What is Citizen Science?

For better or worse citizen science has become a fashionable term, but what is it and why do people like it? Citizen Science is a big component in a larger movement of public participation and engagement. There are makers and hackers everywhere and participation in science feels like it is increasing in general. This is great, and means citizen science is of growing importance.


I work at the Zooniverse. We have a community of more than 850,000 people, who have taken part in more than 20 citizen science projects over the years. You can see the current batch at zooniverse.org. Last year the Zooniverse received more than 50 years of human effort (and that wasn’t our highest year so far) and our sites span a wide a range of scientific subjects. People seem to really like them. They’re well-designed and thought-through. They aim to produce real results and slowly but surely they are doing just that (see zooniverse.org/publications).

At a recent event on citizen science in education, hosted by the British Science Association, I was invited to speak about what citizen science is. This was actually quite difficult. There are projects out there that call themselves citizen science but which I would instinctively say were not so – and probably vice-versa. For example, I don’t think that downloading a screensaver to process someone else’s data is citizen science. Recently I’ve found myself debating the particulars with people. If I had to try to define it, I’s say that

Citizen science is a contribution by the public to research, actively undertaken and requiring thoughtful action.

The Zooniverse is about breaking down tasks into understandable components that anyone can perform. We rarely abstract the problem and always try to keep context in frame. You can know (if you want to) that you’re classifying galaxies or cancer cells or ancient papyri and you can also know why. Citizen Science projects often involve non-professionals taking part one or more of the following:

  • Crowdsourcing
  • Mass-participation
  • Data collection (only one we don’t do yet)
  • Data analysis

Fold.it and Eyewire are both excellent examples of crowdsourced data-analysis (much like the Zooniverse) and eBird is a great crowdsourced data collection project. The new Randomise Me site allows you to set up a mass-participation data collection project. In all these cases, people know what they’re taking part in. The Blackawton Bees paper is a perfect example of citizen science that wasn’t based on mass-participation or crowdsourcing – but was both data collection and analysis (by kids!). All are fabulous examples of citizen science.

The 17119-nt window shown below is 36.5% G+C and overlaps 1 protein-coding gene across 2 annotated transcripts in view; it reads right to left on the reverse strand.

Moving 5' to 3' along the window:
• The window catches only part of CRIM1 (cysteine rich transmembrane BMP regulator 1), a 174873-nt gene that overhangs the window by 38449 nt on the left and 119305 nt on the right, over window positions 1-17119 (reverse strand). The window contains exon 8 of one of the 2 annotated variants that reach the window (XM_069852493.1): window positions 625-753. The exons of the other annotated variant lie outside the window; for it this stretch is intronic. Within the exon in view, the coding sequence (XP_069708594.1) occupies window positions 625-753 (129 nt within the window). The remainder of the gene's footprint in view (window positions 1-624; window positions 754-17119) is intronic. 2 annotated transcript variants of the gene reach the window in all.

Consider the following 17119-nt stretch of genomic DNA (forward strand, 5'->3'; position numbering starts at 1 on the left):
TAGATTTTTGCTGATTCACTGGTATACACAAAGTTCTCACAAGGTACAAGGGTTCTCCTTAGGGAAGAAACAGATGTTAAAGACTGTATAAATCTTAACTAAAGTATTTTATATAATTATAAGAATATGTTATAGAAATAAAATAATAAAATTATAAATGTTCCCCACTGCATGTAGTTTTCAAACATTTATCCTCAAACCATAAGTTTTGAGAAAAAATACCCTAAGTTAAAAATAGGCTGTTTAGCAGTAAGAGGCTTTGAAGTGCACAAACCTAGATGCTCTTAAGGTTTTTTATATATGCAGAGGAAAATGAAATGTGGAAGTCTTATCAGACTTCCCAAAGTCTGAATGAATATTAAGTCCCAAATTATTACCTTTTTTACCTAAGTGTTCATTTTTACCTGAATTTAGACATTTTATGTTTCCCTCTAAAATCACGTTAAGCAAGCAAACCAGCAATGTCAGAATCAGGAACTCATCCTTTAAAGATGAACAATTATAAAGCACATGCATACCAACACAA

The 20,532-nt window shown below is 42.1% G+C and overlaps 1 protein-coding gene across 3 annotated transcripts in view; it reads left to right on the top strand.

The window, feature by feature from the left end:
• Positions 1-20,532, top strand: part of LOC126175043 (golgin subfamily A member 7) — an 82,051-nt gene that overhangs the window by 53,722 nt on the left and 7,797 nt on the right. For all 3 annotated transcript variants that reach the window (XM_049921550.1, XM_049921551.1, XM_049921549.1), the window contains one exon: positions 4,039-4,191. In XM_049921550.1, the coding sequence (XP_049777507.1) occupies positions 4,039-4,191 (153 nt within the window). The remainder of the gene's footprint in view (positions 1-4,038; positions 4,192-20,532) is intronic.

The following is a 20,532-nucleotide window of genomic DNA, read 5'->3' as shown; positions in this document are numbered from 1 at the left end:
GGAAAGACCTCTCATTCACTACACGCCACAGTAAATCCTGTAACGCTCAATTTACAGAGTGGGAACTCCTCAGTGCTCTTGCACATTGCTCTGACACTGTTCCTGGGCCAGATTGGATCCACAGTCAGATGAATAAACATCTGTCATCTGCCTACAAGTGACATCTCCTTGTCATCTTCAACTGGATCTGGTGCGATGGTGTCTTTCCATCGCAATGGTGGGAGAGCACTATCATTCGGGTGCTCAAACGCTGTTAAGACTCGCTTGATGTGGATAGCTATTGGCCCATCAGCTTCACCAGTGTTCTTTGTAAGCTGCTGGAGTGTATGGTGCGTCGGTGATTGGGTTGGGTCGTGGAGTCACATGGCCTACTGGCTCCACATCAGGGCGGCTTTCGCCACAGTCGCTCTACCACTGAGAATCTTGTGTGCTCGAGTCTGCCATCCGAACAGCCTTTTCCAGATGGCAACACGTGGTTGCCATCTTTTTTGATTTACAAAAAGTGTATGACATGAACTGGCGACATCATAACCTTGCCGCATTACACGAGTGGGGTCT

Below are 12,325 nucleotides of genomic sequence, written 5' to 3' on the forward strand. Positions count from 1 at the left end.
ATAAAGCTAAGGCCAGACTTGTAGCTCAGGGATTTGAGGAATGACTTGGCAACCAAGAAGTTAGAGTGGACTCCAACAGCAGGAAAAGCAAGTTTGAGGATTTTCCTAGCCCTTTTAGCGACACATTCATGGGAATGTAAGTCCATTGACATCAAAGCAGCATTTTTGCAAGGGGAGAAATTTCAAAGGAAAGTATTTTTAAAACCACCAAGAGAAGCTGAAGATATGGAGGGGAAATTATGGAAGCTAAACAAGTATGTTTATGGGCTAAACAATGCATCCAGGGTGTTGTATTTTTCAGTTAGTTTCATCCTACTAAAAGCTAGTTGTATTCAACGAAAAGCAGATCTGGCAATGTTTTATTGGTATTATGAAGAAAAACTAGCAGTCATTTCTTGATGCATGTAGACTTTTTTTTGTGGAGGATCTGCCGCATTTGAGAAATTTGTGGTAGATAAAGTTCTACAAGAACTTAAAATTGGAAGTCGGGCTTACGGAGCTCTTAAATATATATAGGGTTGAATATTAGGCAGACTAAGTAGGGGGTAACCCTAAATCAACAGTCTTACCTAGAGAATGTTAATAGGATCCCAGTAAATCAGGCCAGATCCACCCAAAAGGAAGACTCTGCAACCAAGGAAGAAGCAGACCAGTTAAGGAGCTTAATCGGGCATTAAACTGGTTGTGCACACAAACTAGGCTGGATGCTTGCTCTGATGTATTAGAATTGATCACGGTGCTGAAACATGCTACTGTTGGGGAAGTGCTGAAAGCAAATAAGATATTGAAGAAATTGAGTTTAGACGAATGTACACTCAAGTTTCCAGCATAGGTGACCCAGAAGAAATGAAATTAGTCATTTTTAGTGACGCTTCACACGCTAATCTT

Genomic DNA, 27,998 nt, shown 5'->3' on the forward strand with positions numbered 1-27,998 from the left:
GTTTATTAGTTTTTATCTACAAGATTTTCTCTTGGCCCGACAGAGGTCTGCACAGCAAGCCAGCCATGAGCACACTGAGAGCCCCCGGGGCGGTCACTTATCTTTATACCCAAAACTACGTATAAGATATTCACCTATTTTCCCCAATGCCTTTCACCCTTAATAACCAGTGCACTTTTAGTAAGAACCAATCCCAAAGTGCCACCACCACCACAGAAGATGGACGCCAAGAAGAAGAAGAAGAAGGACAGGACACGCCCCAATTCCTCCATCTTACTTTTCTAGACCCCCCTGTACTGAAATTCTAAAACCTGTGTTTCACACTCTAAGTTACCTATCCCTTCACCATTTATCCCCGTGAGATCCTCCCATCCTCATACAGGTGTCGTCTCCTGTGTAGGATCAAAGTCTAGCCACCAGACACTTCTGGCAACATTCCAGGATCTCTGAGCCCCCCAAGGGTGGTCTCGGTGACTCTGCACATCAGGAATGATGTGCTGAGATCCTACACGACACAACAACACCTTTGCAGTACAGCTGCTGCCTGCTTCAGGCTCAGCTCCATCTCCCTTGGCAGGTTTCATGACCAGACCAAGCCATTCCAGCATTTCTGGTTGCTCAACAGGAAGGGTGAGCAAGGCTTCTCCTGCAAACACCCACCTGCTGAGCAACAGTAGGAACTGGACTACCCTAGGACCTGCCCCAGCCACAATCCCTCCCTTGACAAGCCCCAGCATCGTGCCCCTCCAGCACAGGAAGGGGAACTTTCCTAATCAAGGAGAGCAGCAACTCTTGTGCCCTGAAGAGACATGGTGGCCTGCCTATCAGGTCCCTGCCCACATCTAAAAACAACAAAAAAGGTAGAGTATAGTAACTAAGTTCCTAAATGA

At the very least: citizen science has to involve ‘citizens’ or volunteers. Over the past few years at the Zooniverse we’ve learned a lot about our volunteers, and why they take part and give up their time. We’ve learned that, above all, people want to make a contribution to science. I think it’s easy to understand why people want to make a meaningful donation of their time and I think it’s heartening that this is the case. We have learned that on the web, participation is more unequal than the least equal societies in the real world, with the distribution of effort in our own projects being comparable to projects like Wikipedia or Twitter or countless others. This means that most users do little and some users do staggering amounts but that this is fine online. We have also learned that scale is relevant. Sometimes you need 500 people, sometimes you need 500,000. You should know before you embark on your project.

The aim of citizen science ought to be to undertake research and discovery. That is surely wrapped up in its definition as a subset of science. It is not outreach or education – which our sites are often confused with in academia. The goal of outreach and education are to inform and teach, and in many cases citizen science can be used as a tool to do so. That intersection fascinates me but I’m not an educator and I’m starting to think that it is only educators who are able to successfully bring this stuff into the classroom, lecture theatre or tutorial. But that’s another post altogether [1].

Above all we’ve learned that you don’t just launch projects and cross your fingers; it’s 2013: that time has passed. The web is a sophisticated place and an awesome citizen science site can go far and do a lot of good work. Sadly it is also possible for a site to attract a lot of attention (and clicks) but never do anything useful at all. Of paramount importance is the concept of authenticity. Genuine participation in science is essential in an era when such a thing is possible. Our mantra at the Zooniverse is that we should never waste people’s time. Now that it has been convincingly shown that the public can contribute to research via the web, it is incumbent on new web-based projects to keep the bar raised and the standard high.

We are at the beginning a citizen science renaissance online. After hundreds of years as the purview of bug-collectors and bird-watchers (all very important work, I hasten to add), we are finally able to tap into the cognitive surplus [2] and attempt truly distributed research. I’m looking forward to seeing how it can be taken to the next level – and hopefully to being a part of it.

[1] or just take a look at Zoo Teach as an example of facilitating educators rather than asking them to use your own materials.

[2] FWIW I actually prefer Shirky’s ‘Here Comes Everybody


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